For more detailed information on these scores please visit our store at or send me an email at


Check back later this week when we will be adding final 2009 JP Morgan Chase and Goldman Sachs scores.


Legend for the scores used in the graphs


Legend for InvesGuard scores


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March 25th, 2010

One Year On…Citigroup Scores Then and Now.

From the time we started presenting InvesGuard’s scores on the non financial metrics of public companies, Citigroup has been our ‘poster boy’ for poor corporate governance. Click Sample (Citigroup) to see its scores as they stood in April 2009. Overstretched directors (2 directors were held 4 public company directorships. 3 out of 14 directors were CEO’s of other public companies.) and ill suited directors were the top concerns at Citigroup then.


In addition, InvesGuard also scrutinizes experience and backgrounds of directors especially in the case of financial and banking companies in order to ensure suitability for the Audit, Risk, Credit and other ‘finance centric’ Board Committees. In this area too, Citigroup as it stood in April 2009 left something to be desired. 2 out of 5 directors on the Board’s Audit and Risk Management appeared to lack experience that could be considered essential to providing audit, financial and risk management oversight specific to a company in the financial industry.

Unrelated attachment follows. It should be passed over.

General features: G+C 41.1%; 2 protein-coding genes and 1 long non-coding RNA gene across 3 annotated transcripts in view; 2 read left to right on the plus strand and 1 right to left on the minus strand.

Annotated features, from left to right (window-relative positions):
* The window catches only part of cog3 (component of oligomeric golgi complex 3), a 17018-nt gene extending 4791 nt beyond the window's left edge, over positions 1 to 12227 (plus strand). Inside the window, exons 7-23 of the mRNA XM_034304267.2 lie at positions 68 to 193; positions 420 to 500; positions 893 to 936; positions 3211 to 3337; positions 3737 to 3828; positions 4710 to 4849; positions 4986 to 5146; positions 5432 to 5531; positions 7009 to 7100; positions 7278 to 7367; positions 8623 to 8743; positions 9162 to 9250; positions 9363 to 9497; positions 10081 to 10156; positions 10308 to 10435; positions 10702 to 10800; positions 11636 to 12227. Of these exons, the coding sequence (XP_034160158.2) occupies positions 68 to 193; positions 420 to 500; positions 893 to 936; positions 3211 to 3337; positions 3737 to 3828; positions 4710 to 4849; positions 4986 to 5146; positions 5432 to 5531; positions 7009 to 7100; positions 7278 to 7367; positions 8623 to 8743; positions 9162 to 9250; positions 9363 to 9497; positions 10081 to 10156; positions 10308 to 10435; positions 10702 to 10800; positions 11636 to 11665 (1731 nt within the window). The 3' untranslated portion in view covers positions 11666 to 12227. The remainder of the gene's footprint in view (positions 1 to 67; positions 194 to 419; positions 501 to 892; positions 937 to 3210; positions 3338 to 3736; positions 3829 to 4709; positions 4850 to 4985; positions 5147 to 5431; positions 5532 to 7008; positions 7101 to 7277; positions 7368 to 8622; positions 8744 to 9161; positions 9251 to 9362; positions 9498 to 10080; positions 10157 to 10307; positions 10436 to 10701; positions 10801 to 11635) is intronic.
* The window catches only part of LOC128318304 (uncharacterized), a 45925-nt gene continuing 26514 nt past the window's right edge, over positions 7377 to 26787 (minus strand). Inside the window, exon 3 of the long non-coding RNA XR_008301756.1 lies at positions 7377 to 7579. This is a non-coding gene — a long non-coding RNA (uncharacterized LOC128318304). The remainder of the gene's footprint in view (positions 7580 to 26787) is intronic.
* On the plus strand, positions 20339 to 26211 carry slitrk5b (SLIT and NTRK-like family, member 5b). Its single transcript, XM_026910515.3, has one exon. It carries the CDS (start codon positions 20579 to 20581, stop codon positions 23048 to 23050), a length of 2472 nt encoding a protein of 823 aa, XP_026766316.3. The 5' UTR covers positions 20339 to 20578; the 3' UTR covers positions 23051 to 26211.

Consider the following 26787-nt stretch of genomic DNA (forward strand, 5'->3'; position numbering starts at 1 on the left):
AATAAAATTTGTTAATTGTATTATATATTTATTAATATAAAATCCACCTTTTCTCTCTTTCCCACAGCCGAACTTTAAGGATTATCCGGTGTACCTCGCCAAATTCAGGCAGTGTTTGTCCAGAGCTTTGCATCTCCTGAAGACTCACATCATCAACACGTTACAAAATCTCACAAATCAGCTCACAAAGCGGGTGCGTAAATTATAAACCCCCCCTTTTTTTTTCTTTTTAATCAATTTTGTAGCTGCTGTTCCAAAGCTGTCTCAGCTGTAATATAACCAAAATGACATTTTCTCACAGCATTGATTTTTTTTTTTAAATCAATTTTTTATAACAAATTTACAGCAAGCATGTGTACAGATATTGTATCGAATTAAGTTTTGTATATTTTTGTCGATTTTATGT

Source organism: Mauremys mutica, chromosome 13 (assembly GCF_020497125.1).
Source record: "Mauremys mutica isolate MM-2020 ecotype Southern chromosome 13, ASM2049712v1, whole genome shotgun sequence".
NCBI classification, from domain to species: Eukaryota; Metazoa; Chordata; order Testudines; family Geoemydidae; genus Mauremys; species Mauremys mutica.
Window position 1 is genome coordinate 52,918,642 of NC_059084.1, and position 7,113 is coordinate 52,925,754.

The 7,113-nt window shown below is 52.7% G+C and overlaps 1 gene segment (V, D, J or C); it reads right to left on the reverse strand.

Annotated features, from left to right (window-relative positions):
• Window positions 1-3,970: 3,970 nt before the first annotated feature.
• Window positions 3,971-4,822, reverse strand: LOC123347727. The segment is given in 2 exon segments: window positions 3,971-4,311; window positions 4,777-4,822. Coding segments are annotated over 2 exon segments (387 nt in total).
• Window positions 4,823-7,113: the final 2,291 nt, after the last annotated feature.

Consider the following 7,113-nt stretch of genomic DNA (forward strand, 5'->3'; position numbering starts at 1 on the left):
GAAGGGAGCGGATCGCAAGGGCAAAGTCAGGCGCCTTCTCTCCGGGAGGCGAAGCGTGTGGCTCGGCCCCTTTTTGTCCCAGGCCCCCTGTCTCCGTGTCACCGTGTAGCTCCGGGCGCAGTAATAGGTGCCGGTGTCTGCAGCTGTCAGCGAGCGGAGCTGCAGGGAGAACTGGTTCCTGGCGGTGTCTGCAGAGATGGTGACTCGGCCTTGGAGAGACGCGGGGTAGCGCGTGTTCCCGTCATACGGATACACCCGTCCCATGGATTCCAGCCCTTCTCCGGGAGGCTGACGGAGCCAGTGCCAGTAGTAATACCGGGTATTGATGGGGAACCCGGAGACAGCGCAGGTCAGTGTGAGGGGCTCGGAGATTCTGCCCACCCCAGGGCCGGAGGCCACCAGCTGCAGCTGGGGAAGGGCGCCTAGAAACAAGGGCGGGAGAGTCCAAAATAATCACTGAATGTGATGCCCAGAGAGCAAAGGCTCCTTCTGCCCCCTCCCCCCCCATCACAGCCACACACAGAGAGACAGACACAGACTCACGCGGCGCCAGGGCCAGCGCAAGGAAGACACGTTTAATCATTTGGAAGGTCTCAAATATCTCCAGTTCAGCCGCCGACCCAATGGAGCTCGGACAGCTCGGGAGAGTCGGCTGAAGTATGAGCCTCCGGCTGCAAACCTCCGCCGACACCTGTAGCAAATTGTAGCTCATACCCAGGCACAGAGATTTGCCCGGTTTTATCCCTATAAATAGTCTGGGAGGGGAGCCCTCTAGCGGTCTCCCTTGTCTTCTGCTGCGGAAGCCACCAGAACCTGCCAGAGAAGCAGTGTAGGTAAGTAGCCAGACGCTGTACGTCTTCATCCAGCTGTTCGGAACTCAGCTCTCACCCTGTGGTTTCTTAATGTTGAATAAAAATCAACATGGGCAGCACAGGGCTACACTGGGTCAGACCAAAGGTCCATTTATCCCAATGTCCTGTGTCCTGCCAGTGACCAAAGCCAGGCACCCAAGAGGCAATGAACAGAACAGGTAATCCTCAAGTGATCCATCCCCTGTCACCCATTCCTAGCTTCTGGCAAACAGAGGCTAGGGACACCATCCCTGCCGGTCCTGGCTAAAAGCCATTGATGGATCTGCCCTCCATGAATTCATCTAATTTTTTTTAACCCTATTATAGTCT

As a result of recent changes in the composition of the Board’s Audit committee, all directors on this committee now have relevant and adequate financial industry experience. In addition, Citi has now created a separate Board level Risk Management committee. The primary aim of this committee is to provide ‘oversight of Citigroup’s risk management framework’. Of course, only time will tell whether the members of this Board committee have been performing their job adequately.


CEO Vikram Pandit’s testimony before the Congressional Oversight Panel on March 4, 2010 attributed ‘questions about the Bank’s financial condition’ to the ‘quality of some of our assets’. Previously, oversight of asset quality was not within the purview of any Board Committee. With changes to Citigroup’s overall Board composition and structure, the newly formed Citi Holdings Oversight Committee is tasked with the responsibility to oversee the management of ‘the special Asset Pool (including assets covered by the loss-sharing agreement with the U.S. Government). Another new Board Committee which is the Risk Management and Finance Board Committee is now responsible for ‘oversight of Citgroup’s risk management framework, including the significant policies, procedures and practices used in managing credit, market and other risks…..” Although both these committees do not directly cover areas such as oversight of the adequacy of allowances for loan and lease losses and related written policies and procedures, yet the enhanced oversight measures provide some degree of comfort. Again, with the changes in Board composition, both these committees are staffed with directors with previous banking and financial industry experience. Last week, we blogged about Lehman’s poor choice of directors. Directors with zero financial management or banking background were in charge of providing risk management oversight.


By installing directors with more relevant experience, Citigroup has taken a step in the right direction. Let’s hope these steps keep it on the right path.